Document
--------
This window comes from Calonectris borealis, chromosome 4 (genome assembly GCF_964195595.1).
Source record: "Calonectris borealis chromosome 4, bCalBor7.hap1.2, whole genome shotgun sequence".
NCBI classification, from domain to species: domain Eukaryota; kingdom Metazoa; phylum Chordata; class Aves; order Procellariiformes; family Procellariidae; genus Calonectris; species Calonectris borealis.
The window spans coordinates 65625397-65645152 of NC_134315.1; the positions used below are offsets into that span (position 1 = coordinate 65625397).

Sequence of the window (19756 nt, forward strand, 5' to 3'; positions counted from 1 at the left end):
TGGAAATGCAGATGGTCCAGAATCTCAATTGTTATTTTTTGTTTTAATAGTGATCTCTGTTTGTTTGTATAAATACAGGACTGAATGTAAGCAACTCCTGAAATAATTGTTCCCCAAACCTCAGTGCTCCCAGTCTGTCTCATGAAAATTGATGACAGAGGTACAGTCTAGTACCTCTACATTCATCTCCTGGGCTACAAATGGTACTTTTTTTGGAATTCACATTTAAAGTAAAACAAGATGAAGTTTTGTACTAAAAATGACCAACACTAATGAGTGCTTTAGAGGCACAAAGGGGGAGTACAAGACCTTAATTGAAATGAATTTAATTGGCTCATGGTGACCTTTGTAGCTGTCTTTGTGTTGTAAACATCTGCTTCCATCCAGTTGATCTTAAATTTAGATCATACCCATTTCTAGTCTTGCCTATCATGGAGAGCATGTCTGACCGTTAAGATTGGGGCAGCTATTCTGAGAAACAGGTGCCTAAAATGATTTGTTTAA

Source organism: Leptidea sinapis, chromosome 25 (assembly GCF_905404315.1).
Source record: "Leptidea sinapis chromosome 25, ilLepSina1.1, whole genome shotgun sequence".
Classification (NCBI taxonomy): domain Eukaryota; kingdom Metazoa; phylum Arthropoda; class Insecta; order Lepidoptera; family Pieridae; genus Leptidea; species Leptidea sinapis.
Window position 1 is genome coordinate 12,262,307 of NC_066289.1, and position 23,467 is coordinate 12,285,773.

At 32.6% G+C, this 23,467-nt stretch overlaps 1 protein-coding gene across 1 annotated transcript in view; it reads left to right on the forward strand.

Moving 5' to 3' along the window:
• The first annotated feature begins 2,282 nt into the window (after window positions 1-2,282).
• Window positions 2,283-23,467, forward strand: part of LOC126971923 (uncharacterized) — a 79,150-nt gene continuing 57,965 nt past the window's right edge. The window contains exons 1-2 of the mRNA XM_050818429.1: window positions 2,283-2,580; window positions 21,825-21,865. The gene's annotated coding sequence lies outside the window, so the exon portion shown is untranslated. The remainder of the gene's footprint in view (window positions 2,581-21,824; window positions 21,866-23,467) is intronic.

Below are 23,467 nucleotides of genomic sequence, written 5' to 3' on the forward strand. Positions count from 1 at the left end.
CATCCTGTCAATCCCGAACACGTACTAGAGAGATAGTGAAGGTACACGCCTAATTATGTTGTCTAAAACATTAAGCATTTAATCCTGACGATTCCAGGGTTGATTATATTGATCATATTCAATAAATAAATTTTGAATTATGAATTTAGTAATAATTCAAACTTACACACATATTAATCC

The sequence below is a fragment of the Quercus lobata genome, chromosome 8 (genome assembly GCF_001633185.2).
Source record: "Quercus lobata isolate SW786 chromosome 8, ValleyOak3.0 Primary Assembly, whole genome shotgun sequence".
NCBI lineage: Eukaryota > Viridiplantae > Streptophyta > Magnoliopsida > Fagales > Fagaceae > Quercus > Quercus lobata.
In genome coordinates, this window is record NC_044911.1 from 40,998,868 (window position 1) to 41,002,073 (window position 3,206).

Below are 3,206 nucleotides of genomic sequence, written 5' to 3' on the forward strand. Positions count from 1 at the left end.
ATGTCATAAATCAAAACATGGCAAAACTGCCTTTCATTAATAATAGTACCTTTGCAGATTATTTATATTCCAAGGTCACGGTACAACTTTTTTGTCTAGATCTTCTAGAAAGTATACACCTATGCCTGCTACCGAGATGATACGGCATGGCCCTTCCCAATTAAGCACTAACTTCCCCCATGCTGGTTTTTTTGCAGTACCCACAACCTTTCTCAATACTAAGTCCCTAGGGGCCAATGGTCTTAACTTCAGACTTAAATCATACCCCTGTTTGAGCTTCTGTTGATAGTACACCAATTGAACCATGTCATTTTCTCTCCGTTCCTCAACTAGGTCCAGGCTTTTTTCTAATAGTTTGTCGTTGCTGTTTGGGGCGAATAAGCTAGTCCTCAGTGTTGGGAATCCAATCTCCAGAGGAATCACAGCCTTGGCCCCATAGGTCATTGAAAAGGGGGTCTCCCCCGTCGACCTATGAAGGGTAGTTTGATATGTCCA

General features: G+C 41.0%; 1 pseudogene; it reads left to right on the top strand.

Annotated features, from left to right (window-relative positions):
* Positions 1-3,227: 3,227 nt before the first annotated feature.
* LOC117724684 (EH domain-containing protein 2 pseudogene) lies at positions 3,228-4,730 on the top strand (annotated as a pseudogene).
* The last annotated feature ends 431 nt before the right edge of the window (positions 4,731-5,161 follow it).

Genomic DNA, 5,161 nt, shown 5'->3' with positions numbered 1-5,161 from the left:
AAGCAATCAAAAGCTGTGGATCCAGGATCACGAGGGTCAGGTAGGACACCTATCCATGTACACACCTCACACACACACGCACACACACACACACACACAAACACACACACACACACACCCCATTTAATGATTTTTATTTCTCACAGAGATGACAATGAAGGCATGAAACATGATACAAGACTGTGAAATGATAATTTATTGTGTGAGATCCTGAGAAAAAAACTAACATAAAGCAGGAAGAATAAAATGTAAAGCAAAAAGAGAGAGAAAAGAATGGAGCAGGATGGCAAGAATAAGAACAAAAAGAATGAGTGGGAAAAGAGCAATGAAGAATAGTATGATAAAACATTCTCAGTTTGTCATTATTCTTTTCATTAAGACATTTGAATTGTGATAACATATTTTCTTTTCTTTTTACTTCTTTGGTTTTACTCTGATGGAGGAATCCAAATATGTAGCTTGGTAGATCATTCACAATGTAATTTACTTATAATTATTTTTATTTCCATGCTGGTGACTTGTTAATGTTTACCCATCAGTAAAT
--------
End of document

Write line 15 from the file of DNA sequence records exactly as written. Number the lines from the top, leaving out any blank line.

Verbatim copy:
Below are 23,467 nucleotides of genomic sequence, written 5' to 3' on the forward strand. Positions count from 1 at the left end.